Trust and Social Capital

Speakers:

 

Mairi MackayDirector of Society, British Council in East Asia

Alastair WilsonChief Executive, School for Social Entrepreneurs

 

Description:

 

Trust and community both have far-reaching implications for many domain in public policy, from housing to health to happiness.

Social capital is a term created to describe levels of trust and networks within communities, and in recent years social enterprises have played a key part in supporting and generating social capital.  This session will be exploring these ideas further and debate what the future will hold for social capital and enterprise.

Blogs:

 

Alastair Wilson  Backing social change – who are the winners?

PowerPoint Presentations:

 

 

Session summary:

 

1. Why are organisations not taking enough account of social value?

There were three distinctive reasons given for why organisations are not taking enough account of social value; firstly, there has been a paradigm shift in international development which means that the current, traditional economic ways of funding, donating and receiving money are no longer effective.

Secondly, in social, economic and political thought generally there is a fairly static, rigid approach to thinking of the market in terms of the three ‘sectors’ – private, public and voluntary/community. In fact this may well prevent innovation and collaboration between the sectors because it leads to a ‘stereotyping’ of function.

Finally, competitive economics can obstruct real progress because of the culture it embodies. The ‘competitive’ aspect of the current economic paradigm leads to static, hierarchical management structures, defining success through measuring products and outputs only, using closed control systems, and the propagation of a myth that measurement is ‘objective’. In fact, there is no such thing as objective measurement; even the financial standardised way of measurement is based on subjectivity. The objectivity myth is damaging because it is used to justify authority. The narrow definition of success also leads to organisations to back “winners” in order to compete – whilst this may make sense when the goal is to maximise profit margins, when the objective is social value it becomes more questionable.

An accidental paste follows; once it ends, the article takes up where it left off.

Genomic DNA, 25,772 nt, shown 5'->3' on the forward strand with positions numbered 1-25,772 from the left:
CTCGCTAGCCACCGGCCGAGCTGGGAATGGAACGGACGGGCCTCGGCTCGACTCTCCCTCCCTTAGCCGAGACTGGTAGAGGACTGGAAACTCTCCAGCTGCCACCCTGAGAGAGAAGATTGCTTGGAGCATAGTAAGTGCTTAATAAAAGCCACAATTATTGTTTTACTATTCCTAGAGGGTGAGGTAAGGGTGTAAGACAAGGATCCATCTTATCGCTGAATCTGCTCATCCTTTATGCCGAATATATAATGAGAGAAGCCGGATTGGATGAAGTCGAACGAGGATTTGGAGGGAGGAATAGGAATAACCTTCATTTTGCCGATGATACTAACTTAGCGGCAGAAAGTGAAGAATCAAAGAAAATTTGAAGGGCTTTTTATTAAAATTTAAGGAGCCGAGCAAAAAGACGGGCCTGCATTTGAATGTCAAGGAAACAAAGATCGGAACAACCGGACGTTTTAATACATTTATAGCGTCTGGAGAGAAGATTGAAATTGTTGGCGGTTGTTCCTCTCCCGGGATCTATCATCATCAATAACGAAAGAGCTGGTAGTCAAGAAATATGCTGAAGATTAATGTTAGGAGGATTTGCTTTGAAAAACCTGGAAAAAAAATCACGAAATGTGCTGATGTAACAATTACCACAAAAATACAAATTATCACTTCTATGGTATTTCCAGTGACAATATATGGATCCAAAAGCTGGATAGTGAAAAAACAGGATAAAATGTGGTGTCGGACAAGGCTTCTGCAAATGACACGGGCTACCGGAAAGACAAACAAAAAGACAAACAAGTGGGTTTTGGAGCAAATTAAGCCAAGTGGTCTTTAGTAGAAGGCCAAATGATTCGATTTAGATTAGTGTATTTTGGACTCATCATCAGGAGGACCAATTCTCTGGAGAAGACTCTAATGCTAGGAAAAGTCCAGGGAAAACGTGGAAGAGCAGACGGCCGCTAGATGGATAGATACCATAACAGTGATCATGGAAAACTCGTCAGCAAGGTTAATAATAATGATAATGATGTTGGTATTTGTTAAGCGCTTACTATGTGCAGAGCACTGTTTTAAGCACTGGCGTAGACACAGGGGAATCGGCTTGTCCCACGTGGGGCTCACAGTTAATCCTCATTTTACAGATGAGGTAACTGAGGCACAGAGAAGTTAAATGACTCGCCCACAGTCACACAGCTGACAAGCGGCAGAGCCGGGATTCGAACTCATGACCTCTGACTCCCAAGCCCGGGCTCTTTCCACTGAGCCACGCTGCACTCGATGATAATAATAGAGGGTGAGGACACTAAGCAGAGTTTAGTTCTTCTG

2. What’s the solution?

In order to overcome this competition and meritocratic style of economics, power needs to be devolved on different criteria; rather than one of ‘merit’, power needs to become more grassroots. This will enable people who have a vested interest in creating innovative, workable solutions to social problems to become the ones to create them.

A second solution is to break down the walls between the 3 traditional sectors to co-create a collaborative delivery model. Some organisations in the UK are starting on this path, and SROI is a cross sector community which is in a good position to explore this journey.

A final solution is to develop a model for collaborative economics, as opposed to competitive economics. This would mean an economics which centres around sustainability, humanity, equality and subjectivity.

 

3. What’s your organisation doing?

School for Social Entrepreneurs is using a practical approach to learning and a grassroots style of engagement to work towards a more devolved power system and increase awareness of social entrepreneurship as a mainstream, clear career path.

 Speaker Discussion Points:

Hugo responded to some initial questions before the conference.  See below for his answers:

  1. Why are organisations not taking enough account of social value? Organisations exist in pressurised, competitive markets. Therefore they are incentivised to back “winners” in order to compete and survive. This makes sense in the commercial world, where financial return is the primary objective, but is more questionable where the objective is social value.  
  2. What’s the solution? Devolving power – we need to get people that understand (and have a vested interest in) the problems to author the solutions. That way the solutions will be fit for purpose, popular and authentic. We therefore need to apply a different lens of merit to those we back to create social value. In other words, the solution lies at a grassroots level and not within the traditional model of meritocracy.
  3. What is your organisation doing? We are backing social entrepreneurs, and using small grants and an approach to “learning by doing” which tackles both personal growth needs and project development. Our approach allows us to target the least privileged who we believe have a unique insight into social value solutions that will work.
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